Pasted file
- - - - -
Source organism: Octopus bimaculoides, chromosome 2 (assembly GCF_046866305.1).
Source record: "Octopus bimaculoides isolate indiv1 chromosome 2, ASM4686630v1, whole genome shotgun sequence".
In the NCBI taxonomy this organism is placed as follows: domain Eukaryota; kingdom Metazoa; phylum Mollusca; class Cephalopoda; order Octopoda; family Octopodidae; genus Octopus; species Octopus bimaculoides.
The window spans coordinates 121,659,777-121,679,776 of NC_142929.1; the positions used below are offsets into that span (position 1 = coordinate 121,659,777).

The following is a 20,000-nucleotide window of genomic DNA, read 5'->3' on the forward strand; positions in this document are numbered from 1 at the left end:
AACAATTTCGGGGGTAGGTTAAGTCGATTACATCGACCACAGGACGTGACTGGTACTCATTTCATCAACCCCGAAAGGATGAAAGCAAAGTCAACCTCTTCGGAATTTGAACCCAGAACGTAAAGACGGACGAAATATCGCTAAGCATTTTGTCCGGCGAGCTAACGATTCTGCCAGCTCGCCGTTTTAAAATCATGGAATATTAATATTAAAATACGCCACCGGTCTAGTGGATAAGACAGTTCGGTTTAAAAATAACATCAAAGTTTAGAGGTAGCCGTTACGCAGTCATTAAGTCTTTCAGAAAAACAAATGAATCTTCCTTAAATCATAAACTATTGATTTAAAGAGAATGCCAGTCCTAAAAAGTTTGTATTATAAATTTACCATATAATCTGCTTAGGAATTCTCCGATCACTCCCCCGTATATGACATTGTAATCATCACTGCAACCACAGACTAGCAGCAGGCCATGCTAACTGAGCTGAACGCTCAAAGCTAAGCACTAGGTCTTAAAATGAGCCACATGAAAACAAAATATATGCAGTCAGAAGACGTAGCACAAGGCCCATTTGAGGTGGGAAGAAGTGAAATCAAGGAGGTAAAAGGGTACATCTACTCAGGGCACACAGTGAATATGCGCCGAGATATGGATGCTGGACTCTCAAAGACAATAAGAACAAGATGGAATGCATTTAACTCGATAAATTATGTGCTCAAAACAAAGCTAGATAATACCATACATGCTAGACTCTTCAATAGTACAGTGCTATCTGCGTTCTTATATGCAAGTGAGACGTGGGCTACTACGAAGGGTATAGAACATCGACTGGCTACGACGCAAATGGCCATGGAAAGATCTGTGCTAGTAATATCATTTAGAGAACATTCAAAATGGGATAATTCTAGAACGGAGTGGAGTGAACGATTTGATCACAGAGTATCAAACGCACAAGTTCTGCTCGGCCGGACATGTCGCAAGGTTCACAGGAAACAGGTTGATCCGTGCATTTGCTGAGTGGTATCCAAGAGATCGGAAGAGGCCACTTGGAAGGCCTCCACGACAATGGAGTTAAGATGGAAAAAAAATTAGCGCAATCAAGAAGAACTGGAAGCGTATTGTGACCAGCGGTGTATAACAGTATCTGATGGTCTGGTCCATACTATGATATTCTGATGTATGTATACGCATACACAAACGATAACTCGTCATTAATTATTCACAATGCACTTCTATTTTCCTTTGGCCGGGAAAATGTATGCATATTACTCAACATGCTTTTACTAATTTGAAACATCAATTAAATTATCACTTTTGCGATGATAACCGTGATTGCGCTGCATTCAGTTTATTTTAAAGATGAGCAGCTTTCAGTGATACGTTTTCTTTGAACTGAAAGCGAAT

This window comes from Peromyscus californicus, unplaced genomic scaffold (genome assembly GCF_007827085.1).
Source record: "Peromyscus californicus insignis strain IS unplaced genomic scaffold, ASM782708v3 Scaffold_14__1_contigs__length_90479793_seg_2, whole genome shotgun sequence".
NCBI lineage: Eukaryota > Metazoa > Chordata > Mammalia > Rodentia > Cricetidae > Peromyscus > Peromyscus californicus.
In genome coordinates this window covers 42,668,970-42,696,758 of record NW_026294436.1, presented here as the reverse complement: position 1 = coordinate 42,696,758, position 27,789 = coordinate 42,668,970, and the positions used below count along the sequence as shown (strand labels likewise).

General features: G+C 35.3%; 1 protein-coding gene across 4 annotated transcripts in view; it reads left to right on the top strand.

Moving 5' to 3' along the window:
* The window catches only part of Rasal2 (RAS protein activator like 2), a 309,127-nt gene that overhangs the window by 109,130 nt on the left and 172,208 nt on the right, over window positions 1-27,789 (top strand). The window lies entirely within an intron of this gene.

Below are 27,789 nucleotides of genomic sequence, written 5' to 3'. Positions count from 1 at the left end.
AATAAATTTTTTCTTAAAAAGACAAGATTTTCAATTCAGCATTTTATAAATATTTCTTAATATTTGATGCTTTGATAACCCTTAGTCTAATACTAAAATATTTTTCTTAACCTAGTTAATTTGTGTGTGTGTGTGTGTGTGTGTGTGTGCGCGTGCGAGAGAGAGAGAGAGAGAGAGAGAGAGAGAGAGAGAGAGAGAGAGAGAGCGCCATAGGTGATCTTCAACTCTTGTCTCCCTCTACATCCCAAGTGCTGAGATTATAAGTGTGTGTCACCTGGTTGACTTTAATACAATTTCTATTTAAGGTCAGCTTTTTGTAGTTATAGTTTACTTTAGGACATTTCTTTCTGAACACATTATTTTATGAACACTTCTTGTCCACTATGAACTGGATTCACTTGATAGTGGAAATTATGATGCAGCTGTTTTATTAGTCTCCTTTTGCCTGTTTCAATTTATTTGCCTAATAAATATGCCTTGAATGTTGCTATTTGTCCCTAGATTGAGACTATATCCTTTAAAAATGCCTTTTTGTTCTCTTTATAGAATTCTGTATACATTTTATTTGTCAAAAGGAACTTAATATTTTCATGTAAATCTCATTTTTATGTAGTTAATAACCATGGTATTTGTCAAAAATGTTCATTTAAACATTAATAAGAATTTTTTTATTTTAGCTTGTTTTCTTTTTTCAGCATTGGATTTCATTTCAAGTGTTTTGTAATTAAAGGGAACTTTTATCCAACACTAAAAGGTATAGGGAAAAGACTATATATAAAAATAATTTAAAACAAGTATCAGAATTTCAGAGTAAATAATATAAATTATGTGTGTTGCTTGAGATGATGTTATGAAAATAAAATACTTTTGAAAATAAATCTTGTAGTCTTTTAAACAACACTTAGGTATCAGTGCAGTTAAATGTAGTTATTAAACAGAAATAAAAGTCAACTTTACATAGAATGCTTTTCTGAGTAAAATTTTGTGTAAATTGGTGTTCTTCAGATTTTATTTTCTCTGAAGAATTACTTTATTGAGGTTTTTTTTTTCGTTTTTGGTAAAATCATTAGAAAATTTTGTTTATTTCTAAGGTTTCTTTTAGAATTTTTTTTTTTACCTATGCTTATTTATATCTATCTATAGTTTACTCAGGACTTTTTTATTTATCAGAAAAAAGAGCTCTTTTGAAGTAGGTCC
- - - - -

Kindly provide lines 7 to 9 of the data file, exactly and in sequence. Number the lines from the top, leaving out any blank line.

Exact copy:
This window comes from Peromyscus californicus, unplaced genomic scaffold (genome assembly GCF_007827085.1).
Source record: "Peromyscus californicus insignis strain IS unplaced genomic scaffold, ASM782708v3 Scaffold_14__1_contigs__length_90479793_seg_2, whole genome shotgun sequence".
NCBI lineage: Eukaryota > Metazoa > Chordata > Mammalia > Rodentia > Cricetidae > Peromyscus > Peromyscus californicus.